Friday, October 1, 2010

Bird of the month: Inca Tern

The Inca Tern (Larosterna inca) is surely the most beautiful of the terns. An endemic breeder of the Humboldt current of South America, this attractive bird rarely wanders out of its usual distribution. Panama is one of the few countries were this bird show up as a vagrant, usually under abnormal conditions. Back in the summer of 1983 - 1984, an unusual severe El Niño phenomenon (which heat up the usually cold Humboldt current) produced an invasion of this tern at our coasts. Back then, probably thousands of those birds visited the Bay of Panama for several months, but eventually died or dispersed. There is also an unconfirmed record from coastal Herrera province (at El Agallito beach, Azuero Peninsula) during El Niño in 1998 according to Xenornis. Then, an adult Inca Tern was the first bird to accompany us during a pelagic birding trip off Punta Mala, at the tip of the Azuero Peninsula. These birds are readily identified by its all dark plumage, its erratic flight and by the white edge to the wings. The ornaments of its head and the red bill is evident with the bird at close range, otherwise are inconspicuous and even absent in immatures birds. I had the opportunity to see this bird in its natural range at coastal Lima, Peru. There, flocks, often with thousands of birds, feed in nearshore waters, sometimes accompanied by other species, like Kelp and Belcher's Gulls (like in my photo from El Callao, Lima). Because of its rarity (in Panama) and beauty (everywhere) is why we choose the Inca Tern as our bird of the month.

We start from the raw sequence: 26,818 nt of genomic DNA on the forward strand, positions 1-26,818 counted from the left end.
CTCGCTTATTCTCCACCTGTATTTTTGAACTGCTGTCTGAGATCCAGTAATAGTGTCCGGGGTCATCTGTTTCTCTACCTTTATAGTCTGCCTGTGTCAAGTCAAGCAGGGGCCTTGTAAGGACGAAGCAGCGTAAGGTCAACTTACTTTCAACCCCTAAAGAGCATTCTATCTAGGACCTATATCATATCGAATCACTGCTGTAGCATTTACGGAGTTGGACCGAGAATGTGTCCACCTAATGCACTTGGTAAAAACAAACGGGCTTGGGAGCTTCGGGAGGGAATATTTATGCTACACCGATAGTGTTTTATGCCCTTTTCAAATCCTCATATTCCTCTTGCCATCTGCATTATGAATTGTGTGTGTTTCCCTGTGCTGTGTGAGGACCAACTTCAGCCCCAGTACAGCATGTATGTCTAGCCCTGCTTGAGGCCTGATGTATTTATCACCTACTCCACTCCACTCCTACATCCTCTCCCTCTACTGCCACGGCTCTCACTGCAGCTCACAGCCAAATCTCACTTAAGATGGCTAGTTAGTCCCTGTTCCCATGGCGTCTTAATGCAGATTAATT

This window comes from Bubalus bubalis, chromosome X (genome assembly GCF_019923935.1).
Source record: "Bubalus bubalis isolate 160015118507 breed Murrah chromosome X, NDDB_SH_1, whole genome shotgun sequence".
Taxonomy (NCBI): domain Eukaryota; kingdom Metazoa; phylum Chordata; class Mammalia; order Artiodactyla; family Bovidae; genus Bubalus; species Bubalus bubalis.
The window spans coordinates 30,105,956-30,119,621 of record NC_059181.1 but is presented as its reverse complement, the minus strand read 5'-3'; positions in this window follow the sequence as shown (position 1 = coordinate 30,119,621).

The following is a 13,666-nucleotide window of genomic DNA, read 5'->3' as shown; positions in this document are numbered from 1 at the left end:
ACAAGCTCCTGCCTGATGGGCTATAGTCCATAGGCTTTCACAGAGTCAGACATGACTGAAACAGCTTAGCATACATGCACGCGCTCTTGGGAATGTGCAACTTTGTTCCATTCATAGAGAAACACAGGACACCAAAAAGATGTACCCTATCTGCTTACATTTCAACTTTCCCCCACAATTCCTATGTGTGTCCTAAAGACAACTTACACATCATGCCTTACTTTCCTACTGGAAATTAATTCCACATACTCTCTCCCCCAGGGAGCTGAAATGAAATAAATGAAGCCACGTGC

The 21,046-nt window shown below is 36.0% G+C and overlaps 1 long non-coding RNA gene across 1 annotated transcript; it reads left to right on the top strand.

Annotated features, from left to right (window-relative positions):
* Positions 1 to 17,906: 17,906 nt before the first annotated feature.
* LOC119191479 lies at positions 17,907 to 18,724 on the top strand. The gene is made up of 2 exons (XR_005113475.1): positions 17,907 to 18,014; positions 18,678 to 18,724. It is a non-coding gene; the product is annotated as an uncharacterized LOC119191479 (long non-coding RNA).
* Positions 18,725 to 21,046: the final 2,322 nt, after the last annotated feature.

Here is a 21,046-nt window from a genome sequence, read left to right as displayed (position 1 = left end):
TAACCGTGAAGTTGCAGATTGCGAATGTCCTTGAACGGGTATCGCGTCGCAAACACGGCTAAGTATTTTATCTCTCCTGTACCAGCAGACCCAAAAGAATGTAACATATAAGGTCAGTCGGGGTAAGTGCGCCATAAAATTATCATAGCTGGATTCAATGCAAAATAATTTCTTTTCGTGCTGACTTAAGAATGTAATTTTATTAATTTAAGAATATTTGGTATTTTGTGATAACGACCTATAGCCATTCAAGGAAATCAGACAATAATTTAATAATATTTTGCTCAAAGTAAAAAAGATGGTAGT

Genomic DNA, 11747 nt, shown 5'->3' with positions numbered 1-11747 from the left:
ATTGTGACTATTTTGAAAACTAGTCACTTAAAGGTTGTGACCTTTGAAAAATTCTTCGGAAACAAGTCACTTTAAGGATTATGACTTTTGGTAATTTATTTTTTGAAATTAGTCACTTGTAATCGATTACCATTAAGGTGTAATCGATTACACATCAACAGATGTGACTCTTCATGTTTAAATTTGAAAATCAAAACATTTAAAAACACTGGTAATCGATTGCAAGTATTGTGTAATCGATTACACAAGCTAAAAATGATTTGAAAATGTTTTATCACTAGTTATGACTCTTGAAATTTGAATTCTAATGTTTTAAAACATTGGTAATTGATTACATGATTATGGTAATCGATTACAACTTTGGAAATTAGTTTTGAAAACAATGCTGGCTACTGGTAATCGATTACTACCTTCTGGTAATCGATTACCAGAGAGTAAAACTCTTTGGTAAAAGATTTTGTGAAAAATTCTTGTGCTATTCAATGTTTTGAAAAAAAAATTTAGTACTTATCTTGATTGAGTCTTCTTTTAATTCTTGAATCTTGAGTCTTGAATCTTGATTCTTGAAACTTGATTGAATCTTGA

Literature consulted:
1. Ridgely RS, Gwynne JA. A Guide to the Birds of Panama. 1993.
2. Schulenberg TS, Stotz DF, Lane DF, O'Neill JP, Parker III TA. The Birds of Peru. Revised and updated edition. 2010.

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